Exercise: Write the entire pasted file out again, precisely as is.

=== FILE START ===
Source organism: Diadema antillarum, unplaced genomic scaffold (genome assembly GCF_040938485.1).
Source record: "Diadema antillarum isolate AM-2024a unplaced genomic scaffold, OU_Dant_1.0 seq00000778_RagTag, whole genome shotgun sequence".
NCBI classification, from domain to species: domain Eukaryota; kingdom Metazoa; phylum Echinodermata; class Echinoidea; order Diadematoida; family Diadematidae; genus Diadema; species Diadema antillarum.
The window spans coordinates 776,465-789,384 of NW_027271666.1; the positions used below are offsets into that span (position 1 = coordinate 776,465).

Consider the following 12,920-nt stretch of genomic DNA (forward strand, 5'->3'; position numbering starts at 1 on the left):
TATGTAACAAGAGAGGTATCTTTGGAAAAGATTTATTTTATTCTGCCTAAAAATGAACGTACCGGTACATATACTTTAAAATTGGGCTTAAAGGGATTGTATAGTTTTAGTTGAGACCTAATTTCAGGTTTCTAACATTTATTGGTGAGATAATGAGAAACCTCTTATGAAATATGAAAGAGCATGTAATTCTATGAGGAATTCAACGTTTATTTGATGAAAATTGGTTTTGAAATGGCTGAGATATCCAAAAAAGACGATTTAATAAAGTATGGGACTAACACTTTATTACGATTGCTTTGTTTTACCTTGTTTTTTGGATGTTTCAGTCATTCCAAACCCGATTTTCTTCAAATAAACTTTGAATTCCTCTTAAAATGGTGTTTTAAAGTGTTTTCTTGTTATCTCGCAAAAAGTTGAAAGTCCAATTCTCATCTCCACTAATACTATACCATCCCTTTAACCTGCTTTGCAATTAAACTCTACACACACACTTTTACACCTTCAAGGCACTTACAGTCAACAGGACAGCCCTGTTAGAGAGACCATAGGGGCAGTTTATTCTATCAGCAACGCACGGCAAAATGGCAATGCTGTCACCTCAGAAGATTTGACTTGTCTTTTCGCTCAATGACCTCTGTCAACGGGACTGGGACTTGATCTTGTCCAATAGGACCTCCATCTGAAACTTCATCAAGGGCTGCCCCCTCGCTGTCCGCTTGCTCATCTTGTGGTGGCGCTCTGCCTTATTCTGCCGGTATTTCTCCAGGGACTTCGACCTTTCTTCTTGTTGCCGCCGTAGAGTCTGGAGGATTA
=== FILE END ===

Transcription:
Source organism: Diadema antillarum, unplaced genomic scaffold (genome assembly GCF_040938485.1).
Source record: "Diadema antillarum isolate AM-2024a unplaced genomic scaffold, OU_Dant_1.0 seq00000778_RagTag, whole genome shotgun sequence".
NCBI classification, from domain to species: domain Eukaryota; kingdom Metazoa; phylum Echinodermata; class Echinoidea; order Diadematoida; family Diadematidae; genus Diadema; species Diadema antillarum.
The window spans coordinates 776,465-789,384 of NW_027271666.1; the positions used below are offsets into that span (position 1 = coordinate 776,465).

Consider the following 12,920-nt stretch of genomic DNA (forward strand, 5'->3'; position numbering starts at 1 on the left):
TATGTAACAAGAGAGGTATCTTTGGAAAAGATTTATTTTATTCTGCCTAAAAATGAACGTACCGGTACATATACTTTAAAATTGGGCTTAAAGGGATTGTATAGTTTTAGTTGAGACCTAATTTCAGGTTTCTAACATTTATTGGTGAGATAATGAGAAACCTCTTATGAAATATGAAAGAGCATGTAATTCTATGAGGAATTCAACGTTTATTTGATGAAAATTGGTTTTGAAATGGCTGAGATATCCAAAAAAGACGATTTAATAAAGTATGGGACTAACACTTTATTACGATTGCTTTGTTTTACCTTGTTTTTTGGATGTTTCAGTCATTCCAAACCCGATTTTCTTCAAATAAACTTTGAATTCCTCTTAAAATGGTGTTTTAAAGTGTTTTCTTGTTATCTCGCAAAAAGTTGAAAGTCCAATTCTCATCTCCACTAATACTATACCATCCCTTTAACCTGCTTTGCAATTAAACTCTACACACACACTTTTACACCTTCAAGGCACTTACAGTCAACAGGACAGCCCTGTTAGAGAGACCATAGGGGCAGTTTATTCTATCAGCAACGCACGGCAAAATGGCAATGCTGTCACCTCAGAAGATTTGACTTGTCTTTTCGCTCAATGACCTCTGTCAACGGGACTGGGACTTGATCTTGTCCAATAGGACCTCCATCTGAAACTTCATCAAGGGCTGCCCCCTCGCTGTCCGCTTGCTCATCTTGTGGTGGCGCTCTGCCTTATTCTGCCGGTATTTCTCCAGGGACTTCGACCTTTCTTCTTGTTGCCGCCGTAGAGTCTGGAGGATTA